Published by Rosalyn Rhodes

Rosalyn Rhodes is currently a Spanish teacher in Charlotte, North Carolina. She holds a Bachelors in Spanish from UNC-Greensboro and a Masters in Teaching K-12 Foreign Language from UNC-Charlotte. She has traveled and led student groups in Nicaragua, Cuba, and the Dominican Republic. In her thirteen years of teaching, Ms. Rhodes has taught every grade level K-12, and has worked in both public and independent schools. In her professional career in Charlotte Mecklenburg Schools, she served as the WL New Teacher Coordinator and WL Master Teacher, writes curriculum, and presented a variety of professional development workshops. A member of both ACTFL and FLANC, her 2014 and 2016 FLANC presentations earned top 10 status, and Ms. Rhodes was named the 2015 FLANC Teacher of the Year. She loves teaching Novice learners and states that her goal with her students is to “open their eyes to new people and new places, and to equip them with the language skills necessary for their own cultural journey.”

4 replies on “Conversation on the fly”

  1. Rosalyn, thank you so much for this post. I love the idea! I’m also very interested in the post you had on Twittter with the drawings in the individual boxes. You used stick figures, etc. I would love to know more about it. Also, I noticed that you had written some questions on the board. Did you put these up before they began talking or during? Were they allowed to get points if they simply read these from the board? Kathleen McBride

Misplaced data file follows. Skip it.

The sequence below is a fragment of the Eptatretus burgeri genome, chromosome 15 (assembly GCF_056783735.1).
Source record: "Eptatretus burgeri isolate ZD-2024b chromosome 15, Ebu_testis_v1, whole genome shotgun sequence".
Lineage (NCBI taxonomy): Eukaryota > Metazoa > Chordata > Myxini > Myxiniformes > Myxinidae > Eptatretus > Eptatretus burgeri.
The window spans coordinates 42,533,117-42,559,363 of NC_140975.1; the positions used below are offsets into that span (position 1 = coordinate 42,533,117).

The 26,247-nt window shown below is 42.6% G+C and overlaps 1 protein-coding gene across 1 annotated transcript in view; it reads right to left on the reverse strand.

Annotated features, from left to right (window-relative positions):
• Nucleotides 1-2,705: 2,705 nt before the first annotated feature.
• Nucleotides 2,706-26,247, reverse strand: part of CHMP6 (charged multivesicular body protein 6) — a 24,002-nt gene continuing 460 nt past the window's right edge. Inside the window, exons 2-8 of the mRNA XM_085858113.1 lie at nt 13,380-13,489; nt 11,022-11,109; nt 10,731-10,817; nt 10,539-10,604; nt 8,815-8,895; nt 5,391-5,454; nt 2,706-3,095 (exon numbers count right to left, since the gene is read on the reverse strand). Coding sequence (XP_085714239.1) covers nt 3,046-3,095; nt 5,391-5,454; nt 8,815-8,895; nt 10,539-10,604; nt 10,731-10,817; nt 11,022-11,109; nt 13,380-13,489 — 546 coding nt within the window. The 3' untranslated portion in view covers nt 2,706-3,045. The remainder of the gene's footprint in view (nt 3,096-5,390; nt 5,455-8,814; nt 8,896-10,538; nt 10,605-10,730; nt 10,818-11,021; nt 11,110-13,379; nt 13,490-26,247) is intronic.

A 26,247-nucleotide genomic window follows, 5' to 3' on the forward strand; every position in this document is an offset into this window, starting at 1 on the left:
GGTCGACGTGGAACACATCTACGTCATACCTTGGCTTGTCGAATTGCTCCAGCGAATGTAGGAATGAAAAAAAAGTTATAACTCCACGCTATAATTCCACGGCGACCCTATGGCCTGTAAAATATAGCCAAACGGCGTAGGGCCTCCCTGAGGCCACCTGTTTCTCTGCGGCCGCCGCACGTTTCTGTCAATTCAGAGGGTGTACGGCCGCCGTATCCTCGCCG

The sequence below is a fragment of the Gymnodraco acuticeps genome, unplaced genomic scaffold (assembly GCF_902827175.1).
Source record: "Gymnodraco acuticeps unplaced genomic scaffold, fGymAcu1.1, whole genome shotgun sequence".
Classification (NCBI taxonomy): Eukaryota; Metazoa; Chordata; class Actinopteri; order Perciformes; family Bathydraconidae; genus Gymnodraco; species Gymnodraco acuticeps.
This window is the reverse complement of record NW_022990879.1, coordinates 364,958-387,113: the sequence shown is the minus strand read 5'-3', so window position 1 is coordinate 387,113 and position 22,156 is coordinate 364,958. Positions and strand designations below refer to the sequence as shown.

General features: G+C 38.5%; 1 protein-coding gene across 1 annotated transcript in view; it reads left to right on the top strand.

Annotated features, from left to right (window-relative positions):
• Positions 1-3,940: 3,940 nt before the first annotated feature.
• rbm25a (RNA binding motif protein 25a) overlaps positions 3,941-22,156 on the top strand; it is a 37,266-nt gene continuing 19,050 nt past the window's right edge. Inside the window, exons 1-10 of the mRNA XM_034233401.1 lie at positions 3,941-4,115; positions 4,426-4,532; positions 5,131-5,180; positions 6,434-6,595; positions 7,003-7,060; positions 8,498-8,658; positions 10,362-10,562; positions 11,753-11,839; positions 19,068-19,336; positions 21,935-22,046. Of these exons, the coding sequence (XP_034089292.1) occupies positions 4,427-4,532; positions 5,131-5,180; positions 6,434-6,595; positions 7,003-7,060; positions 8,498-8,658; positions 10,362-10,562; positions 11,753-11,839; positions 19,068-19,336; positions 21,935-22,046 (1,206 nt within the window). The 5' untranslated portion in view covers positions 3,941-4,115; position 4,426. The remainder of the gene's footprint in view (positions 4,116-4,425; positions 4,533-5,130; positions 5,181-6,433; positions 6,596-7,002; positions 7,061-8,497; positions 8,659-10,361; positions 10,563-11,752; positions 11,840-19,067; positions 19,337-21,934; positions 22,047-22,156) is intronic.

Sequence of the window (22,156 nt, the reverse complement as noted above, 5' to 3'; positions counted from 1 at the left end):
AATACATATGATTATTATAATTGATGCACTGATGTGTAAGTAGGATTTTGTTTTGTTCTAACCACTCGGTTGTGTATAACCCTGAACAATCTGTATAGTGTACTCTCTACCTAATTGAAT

2. This post was awesome! I saw it back when you first posted and have done this in my Spanish 1 classes several times since then. They LOVE it! And I love giving them the chance to use the language without feeling pressured and seeing what they can truly say. Thank you for this amazing idea!

  3. Sara and/or Rose and/or anybody who wants to join in, how do you manage this with a large class? Normally, I’d want to break it into smaller groups, but then I find myself running back and forth, plus I love the idea of keeping points. I’d love to hear your suggestions about this!